Scaffolding_Safety-Slip_and_Fall_Hazards-Creative_Safety_Supply-250x250Scaffolding safety is often hard to achieve, due to the structure’s temporary nature. Just like any other work at-height, it is dangerous. But, because it is a temporary structure, more can go wrong with scaffolding. Avoid slip and fall hazards by inspecting it regularly.

OSHA requires all workers to be trained prior to occupying, building or moving a scaffold. Employees should also know if scaffolding might intersect with site hazards.

Don’t let scaffolding give you a false sense of security. Arrest systems and PPE are still needed. Even a short fall can be deadly.


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Dan Clark: Hello! I’m Dan Clark of The Safety Brief. This is where we talk about health and safety hazards in today’s demanding industrial and construction worksites.

Look up. Look way up… at the scaffolding. Scaffolding has been used for hundreds of years. It used to be just wood planks back in the 1600s. Today, scaffolding has changed but the distance to the ground is the same. And the pain is the same if you fall. So take safety precautions.

Well, business owners and safety managers everywhere, what kind of precautions? What kind of training is required? Do I need special qualifications to conduct training? Do workers need to use special equipment? Oh, what about assembly and disassembly and what are the requirements? And how can I possibly make sure the employees comply with the rules?

Well, let’s take this one step at a time. What does OSHA say? Well, they say all the site-specific hazards need to be disclosed. What does that mean? Well, if it’s a danger in your specific site, you have to let the employees know about it, of course. For example, if the scaffolding will come close to power lines, let the employees know. Also, explain how to use the equipment like arrests and harnesses and PPE.

OSHA also insists that workers know how to carry materials on a scaffold. It’s much trickier than on the ground. Also, since there are different types and brands of scaffolding, describe the specific procedures for the type that you’re using including the details like the max weight load allowance, how to inspect for defects and how to get on and off this specific scaffolding.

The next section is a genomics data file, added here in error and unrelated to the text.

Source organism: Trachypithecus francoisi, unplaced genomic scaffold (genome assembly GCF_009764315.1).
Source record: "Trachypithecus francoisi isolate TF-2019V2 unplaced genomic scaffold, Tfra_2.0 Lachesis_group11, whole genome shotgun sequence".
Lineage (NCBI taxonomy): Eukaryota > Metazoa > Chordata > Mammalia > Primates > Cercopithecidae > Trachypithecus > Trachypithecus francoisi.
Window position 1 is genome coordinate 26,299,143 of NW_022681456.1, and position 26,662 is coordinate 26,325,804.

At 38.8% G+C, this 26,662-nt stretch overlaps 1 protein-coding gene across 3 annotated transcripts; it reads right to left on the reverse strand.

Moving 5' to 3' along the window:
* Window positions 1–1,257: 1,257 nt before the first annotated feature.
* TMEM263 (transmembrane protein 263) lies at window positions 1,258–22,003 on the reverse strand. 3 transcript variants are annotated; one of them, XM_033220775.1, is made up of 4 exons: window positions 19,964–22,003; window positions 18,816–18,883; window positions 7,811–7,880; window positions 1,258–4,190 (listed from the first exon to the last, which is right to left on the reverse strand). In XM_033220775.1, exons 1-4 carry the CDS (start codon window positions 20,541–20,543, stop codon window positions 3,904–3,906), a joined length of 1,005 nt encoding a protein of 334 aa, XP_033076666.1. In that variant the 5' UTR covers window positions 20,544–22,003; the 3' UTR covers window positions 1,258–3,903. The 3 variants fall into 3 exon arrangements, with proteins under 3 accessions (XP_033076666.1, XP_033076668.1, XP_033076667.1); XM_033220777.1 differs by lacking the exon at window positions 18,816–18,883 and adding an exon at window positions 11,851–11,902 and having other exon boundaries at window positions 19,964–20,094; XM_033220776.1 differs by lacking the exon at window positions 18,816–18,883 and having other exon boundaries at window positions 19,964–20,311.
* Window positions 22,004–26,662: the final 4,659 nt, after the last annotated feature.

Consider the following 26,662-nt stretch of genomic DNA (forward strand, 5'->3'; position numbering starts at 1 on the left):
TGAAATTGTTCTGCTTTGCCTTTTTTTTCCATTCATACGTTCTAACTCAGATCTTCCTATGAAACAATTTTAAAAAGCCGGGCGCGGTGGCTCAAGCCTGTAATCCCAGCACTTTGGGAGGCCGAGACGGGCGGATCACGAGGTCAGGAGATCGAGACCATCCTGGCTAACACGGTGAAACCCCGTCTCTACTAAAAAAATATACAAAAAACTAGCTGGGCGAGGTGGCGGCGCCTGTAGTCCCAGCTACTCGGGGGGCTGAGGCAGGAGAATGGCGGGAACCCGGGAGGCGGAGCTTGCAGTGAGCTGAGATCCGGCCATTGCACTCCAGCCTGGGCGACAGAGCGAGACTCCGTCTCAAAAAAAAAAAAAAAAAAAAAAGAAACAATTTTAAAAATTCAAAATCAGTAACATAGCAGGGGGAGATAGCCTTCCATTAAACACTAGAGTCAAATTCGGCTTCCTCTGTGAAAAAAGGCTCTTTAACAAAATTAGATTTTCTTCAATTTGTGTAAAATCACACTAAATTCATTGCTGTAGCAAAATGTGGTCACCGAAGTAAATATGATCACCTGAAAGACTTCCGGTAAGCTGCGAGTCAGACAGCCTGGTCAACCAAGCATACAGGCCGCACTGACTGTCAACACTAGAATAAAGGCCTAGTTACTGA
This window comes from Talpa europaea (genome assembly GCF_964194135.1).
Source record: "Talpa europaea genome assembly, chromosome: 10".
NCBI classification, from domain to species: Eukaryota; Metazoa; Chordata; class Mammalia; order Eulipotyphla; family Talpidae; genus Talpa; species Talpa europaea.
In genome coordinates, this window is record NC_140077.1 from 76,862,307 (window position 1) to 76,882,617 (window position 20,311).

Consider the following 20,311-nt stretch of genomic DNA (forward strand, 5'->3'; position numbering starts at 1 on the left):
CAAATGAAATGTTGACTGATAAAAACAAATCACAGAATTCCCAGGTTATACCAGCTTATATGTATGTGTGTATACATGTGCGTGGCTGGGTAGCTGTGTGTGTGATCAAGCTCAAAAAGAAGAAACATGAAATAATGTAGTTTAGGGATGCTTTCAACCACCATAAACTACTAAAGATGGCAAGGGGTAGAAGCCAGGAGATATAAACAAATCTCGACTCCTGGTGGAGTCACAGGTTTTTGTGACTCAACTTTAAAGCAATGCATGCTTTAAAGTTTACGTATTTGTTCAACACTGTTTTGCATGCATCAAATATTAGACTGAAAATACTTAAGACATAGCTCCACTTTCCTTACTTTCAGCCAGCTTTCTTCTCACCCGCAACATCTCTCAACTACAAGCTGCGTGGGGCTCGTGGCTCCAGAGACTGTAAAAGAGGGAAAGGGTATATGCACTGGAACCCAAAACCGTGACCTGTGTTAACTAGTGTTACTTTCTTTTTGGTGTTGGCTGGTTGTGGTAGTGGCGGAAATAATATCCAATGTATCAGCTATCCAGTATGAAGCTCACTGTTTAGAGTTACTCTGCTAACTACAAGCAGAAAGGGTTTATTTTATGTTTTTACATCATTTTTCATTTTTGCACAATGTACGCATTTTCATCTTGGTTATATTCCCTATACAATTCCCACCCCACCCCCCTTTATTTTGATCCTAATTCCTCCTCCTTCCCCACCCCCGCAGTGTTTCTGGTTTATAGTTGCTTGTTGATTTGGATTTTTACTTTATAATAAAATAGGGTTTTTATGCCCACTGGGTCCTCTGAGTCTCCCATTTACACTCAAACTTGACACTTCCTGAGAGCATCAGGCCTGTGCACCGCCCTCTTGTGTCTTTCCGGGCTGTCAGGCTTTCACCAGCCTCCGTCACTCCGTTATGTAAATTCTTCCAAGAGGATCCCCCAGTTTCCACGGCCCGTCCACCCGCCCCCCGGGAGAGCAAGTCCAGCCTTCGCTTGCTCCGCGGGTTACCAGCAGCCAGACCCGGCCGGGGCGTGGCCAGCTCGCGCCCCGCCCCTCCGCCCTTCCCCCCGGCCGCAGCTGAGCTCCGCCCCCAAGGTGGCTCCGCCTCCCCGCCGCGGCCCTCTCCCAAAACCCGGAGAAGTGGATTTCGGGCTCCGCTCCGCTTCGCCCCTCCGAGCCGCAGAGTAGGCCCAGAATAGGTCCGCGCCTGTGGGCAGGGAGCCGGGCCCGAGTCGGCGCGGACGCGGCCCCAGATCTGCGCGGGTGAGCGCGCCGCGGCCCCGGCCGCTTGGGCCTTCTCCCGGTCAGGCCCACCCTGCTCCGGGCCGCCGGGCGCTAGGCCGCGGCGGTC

Other requirements from OSHA: any employees that will be involved with moving, disassembling and inspecting the scaffolding should be trained in how to do it. Trainers must know what they’re talking about. You might even consider having the experienced workers go through additional training to form an internal scaffolding safety team. And don’t forget, as an employer, you’re responsible for retraining whenever the set up or purpose of a scaffolding changes.

Beyond OSHA: here are some more safety items that are just common sense.

Cover your scaffolding when it’s not in use. It prevents rusting and keeps everything dry.

Never leave your tools out overnight. Besides potentially being stolen, they can also lead to someone tripping over them the following day.

Make sure to secure the ladders near the top and set ladders at an angle outward one foot for every 4 feet of height.

Falling objects can be prevented by using nets beneath the scaffolding.

And instead of using planks, like they did in the 1600s, use solid scaffolding platforms. That way, you won’t have gaps between planks. It stops falling objects, paint spills and tripping.

And finally, have an inspector look at the equipment every morning before work begins. And, depending on the environment at your worksite and the height at which you’re working, you may need additional safety precautions.

Well, that’s it for this episode. Come back for more tips and techniques on how to stay safety compliant in today’s ever-changing landscape of safety requirements. I’m Dan Clark of The Safety Brief, sponsored by Creative Safety Supply. See the website at


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